Hopi polychrome jar by Marie Koopee Nampeyo, 1975. Originally #58 in the 1983 “Nampeyo of Hano” show at Adobe Gallery (1983:13), the pot was purchased as part of a large group by a Texas collector, who later sold the pot back to Al Alexander, Jr. For information about the origins of the 1983 exhibit, see the “Note” at the end of the catalogue entry for pot 2020-18.
Marie (1914-1982), daughter of Nellie, is quoted in the Seven Families catalogue as saying she learned pottery from her mother, but also that she worked with “Old Lady” Nampeyo and Lesou when she was small. Although she says she used Nampeyo’s designs, 1994-17 is not symmetrically designed and seems to have been drawn rather freely, in contrast to her grandmother’s (generally) more careful and symmetrical designs. (See 1993-02 and especially 1991-03.)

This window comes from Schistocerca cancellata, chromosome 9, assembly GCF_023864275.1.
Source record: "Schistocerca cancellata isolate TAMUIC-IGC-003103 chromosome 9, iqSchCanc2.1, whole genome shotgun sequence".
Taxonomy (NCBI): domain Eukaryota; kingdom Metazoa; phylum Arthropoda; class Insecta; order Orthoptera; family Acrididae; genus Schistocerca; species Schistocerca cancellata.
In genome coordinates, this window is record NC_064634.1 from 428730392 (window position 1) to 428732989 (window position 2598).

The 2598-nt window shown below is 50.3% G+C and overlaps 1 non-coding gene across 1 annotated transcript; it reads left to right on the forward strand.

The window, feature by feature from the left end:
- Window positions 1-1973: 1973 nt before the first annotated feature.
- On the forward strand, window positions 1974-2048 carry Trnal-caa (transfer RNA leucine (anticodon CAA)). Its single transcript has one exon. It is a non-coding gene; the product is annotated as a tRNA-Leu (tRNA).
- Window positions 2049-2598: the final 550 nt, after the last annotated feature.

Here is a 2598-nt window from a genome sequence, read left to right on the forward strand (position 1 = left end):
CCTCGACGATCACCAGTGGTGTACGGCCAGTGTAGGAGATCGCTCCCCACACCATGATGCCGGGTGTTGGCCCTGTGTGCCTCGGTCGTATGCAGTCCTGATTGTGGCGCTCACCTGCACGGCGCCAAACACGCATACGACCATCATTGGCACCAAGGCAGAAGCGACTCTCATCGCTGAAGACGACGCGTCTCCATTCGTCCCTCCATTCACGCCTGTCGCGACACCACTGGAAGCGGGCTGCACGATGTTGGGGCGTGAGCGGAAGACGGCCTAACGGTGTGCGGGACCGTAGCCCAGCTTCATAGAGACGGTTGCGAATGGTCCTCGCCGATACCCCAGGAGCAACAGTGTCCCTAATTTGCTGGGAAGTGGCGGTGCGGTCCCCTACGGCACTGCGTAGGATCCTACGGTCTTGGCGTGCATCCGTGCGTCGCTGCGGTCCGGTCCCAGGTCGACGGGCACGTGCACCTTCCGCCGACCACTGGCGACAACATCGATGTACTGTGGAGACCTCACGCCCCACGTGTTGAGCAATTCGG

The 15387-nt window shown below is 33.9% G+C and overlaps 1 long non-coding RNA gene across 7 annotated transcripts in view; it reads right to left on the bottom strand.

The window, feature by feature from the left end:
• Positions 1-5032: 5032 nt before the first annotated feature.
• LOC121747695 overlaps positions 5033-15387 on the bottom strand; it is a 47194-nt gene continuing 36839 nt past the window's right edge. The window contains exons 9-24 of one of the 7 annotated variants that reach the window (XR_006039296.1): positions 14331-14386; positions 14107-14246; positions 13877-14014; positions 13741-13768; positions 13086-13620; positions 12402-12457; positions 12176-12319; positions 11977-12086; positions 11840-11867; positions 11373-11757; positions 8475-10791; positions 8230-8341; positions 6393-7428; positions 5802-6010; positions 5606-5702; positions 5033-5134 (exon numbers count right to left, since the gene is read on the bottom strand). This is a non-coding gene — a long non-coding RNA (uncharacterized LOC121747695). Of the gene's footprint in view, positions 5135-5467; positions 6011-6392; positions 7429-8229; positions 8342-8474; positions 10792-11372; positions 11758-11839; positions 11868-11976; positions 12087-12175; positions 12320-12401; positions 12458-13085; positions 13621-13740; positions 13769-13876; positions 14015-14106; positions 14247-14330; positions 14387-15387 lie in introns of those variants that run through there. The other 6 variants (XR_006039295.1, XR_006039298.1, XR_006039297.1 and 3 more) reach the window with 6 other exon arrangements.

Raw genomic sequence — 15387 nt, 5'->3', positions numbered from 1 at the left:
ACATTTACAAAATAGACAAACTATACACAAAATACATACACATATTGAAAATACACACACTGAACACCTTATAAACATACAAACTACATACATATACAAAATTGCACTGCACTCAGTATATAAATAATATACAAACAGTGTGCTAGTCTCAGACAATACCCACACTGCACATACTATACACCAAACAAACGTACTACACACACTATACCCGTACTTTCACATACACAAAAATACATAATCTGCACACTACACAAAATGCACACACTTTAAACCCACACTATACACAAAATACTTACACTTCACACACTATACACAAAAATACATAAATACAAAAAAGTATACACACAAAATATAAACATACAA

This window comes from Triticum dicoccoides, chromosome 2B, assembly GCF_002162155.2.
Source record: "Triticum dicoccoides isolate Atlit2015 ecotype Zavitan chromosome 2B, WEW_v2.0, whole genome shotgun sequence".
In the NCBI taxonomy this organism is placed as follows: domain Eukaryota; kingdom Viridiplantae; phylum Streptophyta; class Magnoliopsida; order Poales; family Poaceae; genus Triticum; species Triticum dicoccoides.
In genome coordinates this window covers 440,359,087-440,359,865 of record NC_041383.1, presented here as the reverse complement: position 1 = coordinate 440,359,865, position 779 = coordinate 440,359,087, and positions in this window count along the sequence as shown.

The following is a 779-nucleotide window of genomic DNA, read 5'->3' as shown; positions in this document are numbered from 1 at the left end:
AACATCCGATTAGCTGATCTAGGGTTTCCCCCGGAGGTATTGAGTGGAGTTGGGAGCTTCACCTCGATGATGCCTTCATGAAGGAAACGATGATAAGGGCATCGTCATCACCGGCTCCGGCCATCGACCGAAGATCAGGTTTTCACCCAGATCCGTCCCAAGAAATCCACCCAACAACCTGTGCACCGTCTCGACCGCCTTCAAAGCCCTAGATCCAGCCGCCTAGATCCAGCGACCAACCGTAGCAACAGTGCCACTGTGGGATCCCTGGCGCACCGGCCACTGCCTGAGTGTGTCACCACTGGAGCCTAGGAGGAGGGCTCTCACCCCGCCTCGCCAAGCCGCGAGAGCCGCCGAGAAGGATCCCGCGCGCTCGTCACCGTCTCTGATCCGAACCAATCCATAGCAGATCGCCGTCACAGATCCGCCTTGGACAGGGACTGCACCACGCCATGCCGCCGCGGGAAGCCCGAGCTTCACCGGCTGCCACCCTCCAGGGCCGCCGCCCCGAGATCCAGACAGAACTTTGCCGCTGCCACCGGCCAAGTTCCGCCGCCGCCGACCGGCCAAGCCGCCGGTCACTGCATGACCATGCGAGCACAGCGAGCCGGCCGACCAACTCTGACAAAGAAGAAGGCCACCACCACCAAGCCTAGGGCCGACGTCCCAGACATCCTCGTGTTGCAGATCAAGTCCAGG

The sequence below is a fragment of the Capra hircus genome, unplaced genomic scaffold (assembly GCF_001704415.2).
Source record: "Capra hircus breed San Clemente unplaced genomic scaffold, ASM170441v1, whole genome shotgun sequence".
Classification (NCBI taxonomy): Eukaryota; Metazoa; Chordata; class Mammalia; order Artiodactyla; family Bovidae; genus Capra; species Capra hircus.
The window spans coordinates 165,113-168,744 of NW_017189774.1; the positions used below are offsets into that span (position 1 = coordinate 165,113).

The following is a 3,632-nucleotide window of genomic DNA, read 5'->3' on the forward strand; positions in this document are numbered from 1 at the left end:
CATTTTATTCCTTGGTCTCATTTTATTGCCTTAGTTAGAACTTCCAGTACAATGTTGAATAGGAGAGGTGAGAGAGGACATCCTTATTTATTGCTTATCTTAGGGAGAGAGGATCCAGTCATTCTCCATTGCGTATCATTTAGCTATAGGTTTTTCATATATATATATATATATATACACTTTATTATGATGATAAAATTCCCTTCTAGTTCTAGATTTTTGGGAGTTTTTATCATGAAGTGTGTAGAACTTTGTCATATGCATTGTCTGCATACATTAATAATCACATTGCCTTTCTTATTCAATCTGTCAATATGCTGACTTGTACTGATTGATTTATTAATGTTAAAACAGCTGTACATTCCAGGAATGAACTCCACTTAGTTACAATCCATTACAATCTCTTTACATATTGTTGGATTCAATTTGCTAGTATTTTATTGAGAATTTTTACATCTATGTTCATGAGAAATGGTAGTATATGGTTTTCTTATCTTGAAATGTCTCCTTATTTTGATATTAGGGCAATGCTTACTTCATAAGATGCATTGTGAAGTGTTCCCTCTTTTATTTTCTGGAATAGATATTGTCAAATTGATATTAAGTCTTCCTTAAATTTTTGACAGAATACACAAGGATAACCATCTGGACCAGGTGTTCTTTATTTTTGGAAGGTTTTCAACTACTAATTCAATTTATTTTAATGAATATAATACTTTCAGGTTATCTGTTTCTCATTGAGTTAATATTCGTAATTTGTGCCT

The pot is thick and the design fun—although somewhat heavy. In this regard is more like the pots of her mother Nellie than her Grandmother “Old Lady” Nampeyo. This competent ability was passed down through the family and then flowered into magnificence..
Marie’s son Jacob married Georgia (Koopee) who also made competent pottery (2007-06). They had at least six children, three daughters and three sons. I don’t know pottery of made by the daughters, but the three sons were all artists. Two, Logan (2009-26) and Julian (2010-01) ocasionally made pottery, but one, Jake Jr., became the greatest potter of his generation.
Jake (1970-2011) is the only person to have won “Best of Show” in the same year (2005) at both Santa Fe Indian Market and the Heard Museum Market. Over the course of a 20-year career he developed an innovative style that is distinctive, precise and yet extraordinarily energized. This collection has pottery from the full range of his short career; see the Artist List. He died tragically in December of 2011.